A police statement said O was sent to hospital and died despite emergency rescue efforts.
Over the past week, hundreds of police and other search party members were searching for O in the hills, where he fled after allegedly attacking his neighbors in a seaside village of Putian on Thursday.
According to the police statement, police and paramilitary forces finally found him in a cave on Monday afternoon and surrounded him.
Police said 55-year-old Oyu attacked his neighbors with a knife in the midst of a long-running land dispute, killing a 78-year-old man and his daughter-in-law. The man’s wife, 34-year-old grandson and 9-year-old great-grandson were also injured.
The manhunt has engulfed millions of people in China, many of whom openly hoped he would never be caught. The level of sympathy and support for an alleged murderer is highly unusual in China, where murder is punishable by death.
In the absence of preliminary official information, the Chinese media and the public used the accounts of fellow villagers, Ou’s previous social media posts and previous media reports to piece together an unofficial version of the events that could have led to the killings.
Many believed that Ou was an ordinary man who had been pushed to the brink of despair in a housing dispute that went on for years. Public sympathy grew when reports emerged that he had saved a young boy from drowning at sea three decades ago and rescued two dolphins that were nearly stranded in 2008.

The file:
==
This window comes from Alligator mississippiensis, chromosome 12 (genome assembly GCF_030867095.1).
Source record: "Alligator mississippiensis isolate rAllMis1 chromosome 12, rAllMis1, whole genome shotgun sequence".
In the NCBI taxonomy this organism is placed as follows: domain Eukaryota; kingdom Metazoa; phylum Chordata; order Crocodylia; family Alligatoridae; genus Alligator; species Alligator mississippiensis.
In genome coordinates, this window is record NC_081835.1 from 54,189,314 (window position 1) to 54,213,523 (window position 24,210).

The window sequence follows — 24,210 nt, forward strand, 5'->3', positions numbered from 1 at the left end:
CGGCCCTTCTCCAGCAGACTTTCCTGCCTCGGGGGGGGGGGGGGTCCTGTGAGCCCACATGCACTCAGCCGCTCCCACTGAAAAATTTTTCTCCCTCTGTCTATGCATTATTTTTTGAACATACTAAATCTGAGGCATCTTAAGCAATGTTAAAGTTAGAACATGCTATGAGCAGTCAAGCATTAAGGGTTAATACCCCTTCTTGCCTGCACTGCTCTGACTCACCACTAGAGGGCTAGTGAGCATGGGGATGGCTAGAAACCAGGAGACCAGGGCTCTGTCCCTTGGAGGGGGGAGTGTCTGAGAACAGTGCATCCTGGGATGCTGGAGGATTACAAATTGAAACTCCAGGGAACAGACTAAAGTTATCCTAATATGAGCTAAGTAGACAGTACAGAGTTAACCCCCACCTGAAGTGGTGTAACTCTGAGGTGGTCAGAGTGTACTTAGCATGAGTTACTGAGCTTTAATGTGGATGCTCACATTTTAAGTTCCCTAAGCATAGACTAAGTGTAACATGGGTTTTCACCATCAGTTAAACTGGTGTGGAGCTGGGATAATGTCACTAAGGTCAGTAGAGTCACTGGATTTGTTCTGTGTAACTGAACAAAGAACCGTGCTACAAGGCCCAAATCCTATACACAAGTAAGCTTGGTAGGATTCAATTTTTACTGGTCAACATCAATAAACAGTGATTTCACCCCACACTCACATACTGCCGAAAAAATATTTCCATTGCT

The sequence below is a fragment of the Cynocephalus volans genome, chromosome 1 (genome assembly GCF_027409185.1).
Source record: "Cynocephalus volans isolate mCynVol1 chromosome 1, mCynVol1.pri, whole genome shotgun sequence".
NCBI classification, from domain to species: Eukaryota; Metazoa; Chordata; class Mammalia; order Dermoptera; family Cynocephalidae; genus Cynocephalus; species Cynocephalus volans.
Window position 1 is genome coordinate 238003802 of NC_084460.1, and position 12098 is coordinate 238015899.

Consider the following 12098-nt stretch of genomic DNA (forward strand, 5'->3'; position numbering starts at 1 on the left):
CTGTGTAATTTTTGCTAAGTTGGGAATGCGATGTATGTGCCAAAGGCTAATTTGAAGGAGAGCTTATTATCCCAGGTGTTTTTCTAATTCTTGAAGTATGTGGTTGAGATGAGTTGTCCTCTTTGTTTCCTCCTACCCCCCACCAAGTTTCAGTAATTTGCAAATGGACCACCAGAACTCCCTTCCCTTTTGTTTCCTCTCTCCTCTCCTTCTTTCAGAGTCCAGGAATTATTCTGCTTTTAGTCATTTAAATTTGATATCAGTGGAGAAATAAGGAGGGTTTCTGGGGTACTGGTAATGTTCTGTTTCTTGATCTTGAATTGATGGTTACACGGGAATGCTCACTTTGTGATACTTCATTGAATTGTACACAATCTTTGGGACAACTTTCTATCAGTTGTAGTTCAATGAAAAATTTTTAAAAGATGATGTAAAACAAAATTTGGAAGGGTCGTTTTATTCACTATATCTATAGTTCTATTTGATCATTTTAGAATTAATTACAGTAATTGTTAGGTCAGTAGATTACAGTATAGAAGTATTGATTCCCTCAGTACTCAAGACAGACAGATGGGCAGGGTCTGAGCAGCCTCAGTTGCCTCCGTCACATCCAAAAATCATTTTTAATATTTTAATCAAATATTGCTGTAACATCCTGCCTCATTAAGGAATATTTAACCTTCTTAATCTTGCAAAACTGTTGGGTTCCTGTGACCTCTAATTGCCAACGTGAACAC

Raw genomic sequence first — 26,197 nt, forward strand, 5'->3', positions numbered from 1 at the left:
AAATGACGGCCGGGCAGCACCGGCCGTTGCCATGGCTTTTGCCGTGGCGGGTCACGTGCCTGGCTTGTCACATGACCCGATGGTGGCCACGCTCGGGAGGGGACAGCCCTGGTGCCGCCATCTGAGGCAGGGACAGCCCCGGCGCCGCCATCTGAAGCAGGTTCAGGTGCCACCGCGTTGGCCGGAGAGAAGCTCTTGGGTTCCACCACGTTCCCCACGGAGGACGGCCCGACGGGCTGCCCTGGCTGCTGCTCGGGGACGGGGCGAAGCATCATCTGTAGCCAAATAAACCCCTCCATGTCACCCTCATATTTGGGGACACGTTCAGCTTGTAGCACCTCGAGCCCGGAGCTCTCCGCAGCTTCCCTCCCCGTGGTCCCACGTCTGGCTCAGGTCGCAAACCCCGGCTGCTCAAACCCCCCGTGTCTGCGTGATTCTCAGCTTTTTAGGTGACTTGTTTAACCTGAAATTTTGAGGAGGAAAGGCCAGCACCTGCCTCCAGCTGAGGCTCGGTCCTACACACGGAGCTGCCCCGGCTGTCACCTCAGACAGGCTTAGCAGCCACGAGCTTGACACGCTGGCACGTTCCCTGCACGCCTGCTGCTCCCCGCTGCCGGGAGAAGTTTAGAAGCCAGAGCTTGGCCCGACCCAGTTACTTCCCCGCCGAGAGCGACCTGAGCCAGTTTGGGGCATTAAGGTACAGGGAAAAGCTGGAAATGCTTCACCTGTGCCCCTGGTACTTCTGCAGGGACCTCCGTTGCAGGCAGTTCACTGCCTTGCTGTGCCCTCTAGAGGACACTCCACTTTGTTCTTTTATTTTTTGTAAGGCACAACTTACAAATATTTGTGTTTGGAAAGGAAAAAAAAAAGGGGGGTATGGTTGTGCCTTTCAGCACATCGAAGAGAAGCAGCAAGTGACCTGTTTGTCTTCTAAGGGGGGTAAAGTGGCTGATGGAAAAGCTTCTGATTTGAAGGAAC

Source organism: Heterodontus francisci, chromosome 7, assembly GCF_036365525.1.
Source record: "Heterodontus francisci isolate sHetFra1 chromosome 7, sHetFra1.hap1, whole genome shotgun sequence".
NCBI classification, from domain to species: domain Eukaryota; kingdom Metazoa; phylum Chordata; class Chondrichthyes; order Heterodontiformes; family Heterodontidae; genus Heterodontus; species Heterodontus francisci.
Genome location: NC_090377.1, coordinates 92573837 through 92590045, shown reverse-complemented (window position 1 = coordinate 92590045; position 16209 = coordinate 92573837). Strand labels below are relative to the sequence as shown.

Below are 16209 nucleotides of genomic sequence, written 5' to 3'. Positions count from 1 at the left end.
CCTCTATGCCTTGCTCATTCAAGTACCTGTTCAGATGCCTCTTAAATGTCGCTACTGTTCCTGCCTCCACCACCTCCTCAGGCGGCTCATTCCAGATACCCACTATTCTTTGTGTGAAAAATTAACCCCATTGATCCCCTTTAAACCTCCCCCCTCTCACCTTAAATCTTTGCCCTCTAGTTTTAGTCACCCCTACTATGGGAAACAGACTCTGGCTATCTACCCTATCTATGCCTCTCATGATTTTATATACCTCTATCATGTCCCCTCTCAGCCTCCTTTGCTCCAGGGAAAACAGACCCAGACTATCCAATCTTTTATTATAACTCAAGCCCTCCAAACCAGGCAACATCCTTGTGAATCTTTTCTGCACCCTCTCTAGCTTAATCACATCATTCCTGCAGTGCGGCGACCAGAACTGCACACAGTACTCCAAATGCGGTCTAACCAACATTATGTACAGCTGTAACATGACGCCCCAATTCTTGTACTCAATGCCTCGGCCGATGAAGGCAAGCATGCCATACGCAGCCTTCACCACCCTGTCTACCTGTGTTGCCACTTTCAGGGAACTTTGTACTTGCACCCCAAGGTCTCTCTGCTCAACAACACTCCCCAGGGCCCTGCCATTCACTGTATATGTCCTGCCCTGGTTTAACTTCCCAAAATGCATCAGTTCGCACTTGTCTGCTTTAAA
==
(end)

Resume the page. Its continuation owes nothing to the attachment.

For nearly five years, Ou and his family – including his 89-year-old mother – had no home, according to Ou’s Weibo post and Chinese media reports. Instead, they lived in a small tin hut in a seaside village in the city of Putian.
According to the posts, Oyu was repeatedly prevented from building his home because of a land dispute with his neighbour. He said he repeatedly sought help from the police, village officials, the government and the media, but the problem remained unresolved.
A village official told state-run Beijing News that local activists tried to mediate, but to no avail.
Many blamed O’s apparent transition from savior to murder suspect on the ills that have long plagued China’s local governance, from abuse of power to official inaction. Others see it as a reflection of the widespread failure of the country’s legal and bureaucratic system, exacerbated by a besieged free press and a crippled civil society.
As the murders gained public attention, O’s account on the microblogging site Weibo disappeared, and the local government of Pinghai County issued a bounty for O, containing more information than any information for his arrest. More cash prizes were offered for evidence of the crime – causing further outrage among the public.
And the news of O’s death on Monday evening saddened many.
Others said they were not convinced that O took his own life, and asked police to release videos of arrests (in China, police often saw body-worn videos of arrests and other law-enforcement activities). Requires recording with cameras.)
How to get help: In the US, call the National Suicide Prevention Lifeline at 1-800-273-8255. The International Association for Suicide Prevention and Friends Worldwide also provides contact information for crisis centers around the world.
Credit : www.cnn.com